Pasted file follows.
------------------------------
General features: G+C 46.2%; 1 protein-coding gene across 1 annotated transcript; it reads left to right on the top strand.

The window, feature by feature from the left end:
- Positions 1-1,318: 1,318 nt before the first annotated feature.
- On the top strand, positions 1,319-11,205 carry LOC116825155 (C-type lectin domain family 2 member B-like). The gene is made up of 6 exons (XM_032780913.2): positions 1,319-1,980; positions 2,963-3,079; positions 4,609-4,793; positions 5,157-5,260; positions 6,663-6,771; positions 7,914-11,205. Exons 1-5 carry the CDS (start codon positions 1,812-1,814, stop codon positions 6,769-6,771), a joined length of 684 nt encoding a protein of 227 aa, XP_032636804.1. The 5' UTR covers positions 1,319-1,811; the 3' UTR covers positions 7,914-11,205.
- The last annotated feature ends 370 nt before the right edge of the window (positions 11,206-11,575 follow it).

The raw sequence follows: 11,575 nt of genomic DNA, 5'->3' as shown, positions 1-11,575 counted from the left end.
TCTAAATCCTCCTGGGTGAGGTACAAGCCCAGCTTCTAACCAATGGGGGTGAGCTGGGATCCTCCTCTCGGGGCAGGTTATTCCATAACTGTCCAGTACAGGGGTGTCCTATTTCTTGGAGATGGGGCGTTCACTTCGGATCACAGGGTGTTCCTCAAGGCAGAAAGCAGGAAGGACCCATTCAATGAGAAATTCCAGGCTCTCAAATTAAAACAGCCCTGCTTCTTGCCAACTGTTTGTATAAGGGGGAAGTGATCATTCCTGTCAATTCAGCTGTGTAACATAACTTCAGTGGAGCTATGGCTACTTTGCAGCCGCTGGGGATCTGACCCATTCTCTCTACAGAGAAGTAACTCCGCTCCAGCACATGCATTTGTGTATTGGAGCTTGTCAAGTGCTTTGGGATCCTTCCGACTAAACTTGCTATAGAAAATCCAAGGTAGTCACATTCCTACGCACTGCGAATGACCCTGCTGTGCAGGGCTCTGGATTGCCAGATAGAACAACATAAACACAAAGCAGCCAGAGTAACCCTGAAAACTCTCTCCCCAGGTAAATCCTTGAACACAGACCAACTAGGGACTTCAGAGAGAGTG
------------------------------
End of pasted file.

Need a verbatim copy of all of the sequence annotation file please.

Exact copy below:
General features: G+C 46.2%; 1 protein-coding gene across 1 annotated transcript; it reads left to right on the top strand.

The window, feature by feature from the left end:
- Positions 1-1,318: 1,318 nt before the first annotated feature.
- On the top strand, positions 1,319-11,205 carry LOC116825155 (C-type lectin domain family 2 member B-like). The gene is made up of 6 exons (XM_032780913.2): positions 1,319-1,980; positions 2,963-3,079; positions 4,609-4,793; positions 5,157-5,260; positions 6,663-6,771; positions 7,914-11,205. Exons 1-5 carry the CDS (start codon positions 1,812-1,814, stop codon positions 6,769-6,771), a joined length of 684 nt encoding a protein of 227 aa, XP_032636804.1. The 5' UTR covers positions 1,319-1,811; the 3' UTR covers positions 7,914-11,205.
- The last annotated feature ends 370 nt before the right edge of the window (positions 11,206-11,575 follow it).

The raw sequence follows: 11,575 nt of genomic DNA, 5'->3' as shown, positions 1-11,575 counted from the left end.
TCTAAATCCTCCTGGGTGAGGTACAAGCCCAGCTTCTAACCAATGGGGGTGAGCTGGGATCCTCCTCTCGGGGCAGGTTATTCCATAACTGTCCAGTACAGGGGTGTCCTATTTCTTGGAGATGGGGCGTTCACTTCGGATCACAGGGTGTTCCTCAAGGCAGAAAGCAGGAAGGACCCATTCAATGAGAAATTCCAGGCTCTCAAATTAAAACAGCCCTGCTTCTTGCCAACTGTTTGTATAAGGGGGAAGTGATCATTCCTGTCAATTCAGCTGTGTAACATAACTTCAGTGGAGCTATGGCTACTTTGCAGCCGCTGGGGATCTGACCCATTCTCTCTACAGAGAAGTAACTCCGCTCCAGCACATGCATTTGTGTATTGGAGCTTGTCAAGTGCTTTGGGATCCTTCCGACTAAACTTGCTATAGAAAATCCAAGGTAGTCACATTCCTACGCACTGCGAATGACCCTGCTGTGCAGGGCTCTGGATTGCCAGATAGAACAACATAAACACAAAGCAGCCAGAGTAACCCTGAAAACTCTCTCCCCAGGTAAATCCTTGAACACAGACCAACTAGGGACTTCAGAGAGAGTG